Now at this time of year in Stockholm the sun rises at about 8:45 a.m. and it sets at around 2:45 p.m. The city is basically covered in darkness for 18 hours. The temperature was around freezing and any hopes she had to do any sightseeing had quickly vanished when she began to realize that this is what it would be like for the remainder of her stay. She was indoors all day long covering lectures and it was usually dark by the time she was done. Sometimes, it was raining, as well.
Stockholm Concert Hall
1) Absolutely no cameras during ceremony
2) She could not get into the banquet without an evening gown
3) She had to have a tiny purse
4) She had to have official government I.D.
When she arrived at the banquet on that evening, hundreds of people stood ready with special engraved invitations in hand. Each of them was about to attend one of the most prestigious events in the world. An event that has happened for over a hundred years. When she handed over her invitation she was told that it wasn't her invitation. They told her that the invitation she had belonged to her husband. Looking at the engraved signature it read Mr. Lois Collins. Not Mrs. This caused a brief amount of interruption as they tried to sort it out. My wife tried to explain that it was a typo but the man in charge insisted that he knew a little about American customs and that women usually took their husband's names.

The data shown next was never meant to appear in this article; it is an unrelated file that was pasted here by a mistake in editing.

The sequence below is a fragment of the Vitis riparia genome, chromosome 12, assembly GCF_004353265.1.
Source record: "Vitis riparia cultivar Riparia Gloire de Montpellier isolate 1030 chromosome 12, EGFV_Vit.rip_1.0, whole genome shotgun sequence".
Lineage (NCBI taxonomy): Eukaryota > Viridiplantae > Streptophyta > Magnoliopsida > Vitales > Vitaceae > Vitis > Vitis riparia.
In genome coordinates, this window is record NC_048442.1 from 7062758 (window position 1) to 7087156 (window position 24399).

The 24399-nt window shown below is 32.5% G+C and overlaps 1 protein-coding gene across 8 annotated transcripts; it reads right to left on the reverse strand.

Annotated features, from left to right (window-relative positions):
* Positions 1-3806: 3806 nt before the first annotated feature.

"Yes," Lois explained, "They take the husband's last name. Not his first name. And we never take his title Mr."
And my wife didn't take my last name when we were married. She kept her name for work purposes. She tried telling the man that Lois Collins was her name. Just as he was deciding to involve someone else who might be able clear things up, the Deputy Minister walked up and said hi to my wife. The D.M. had actually given my wife her paperwork two days before and she looked at the invitation and handed it back to the gatekeeper and told him it was a typo. Problem solved. But now it had presented another one. There was a matter of the seating chart at the banquet. This whole occasion was such an extraordinary affair everything had been planned out to the tiniest of details. After all, the Royal Family was presiding. The menu was kept secret up until the last hours before the food was served and the flowers had been brought in only 18 hours earlier and had to be made into beautiful arrangements. The tables were set up to be boy-girl boy-girl seating. But Lois wasn't a boy. Oops. Lois' table was the odd man out. As the ushers frantically thought up a way to fix the problem, my wife finally suggested that they start out with a girl-boy girl-boy-girl order on her side of the table. That was acceptable at that stage.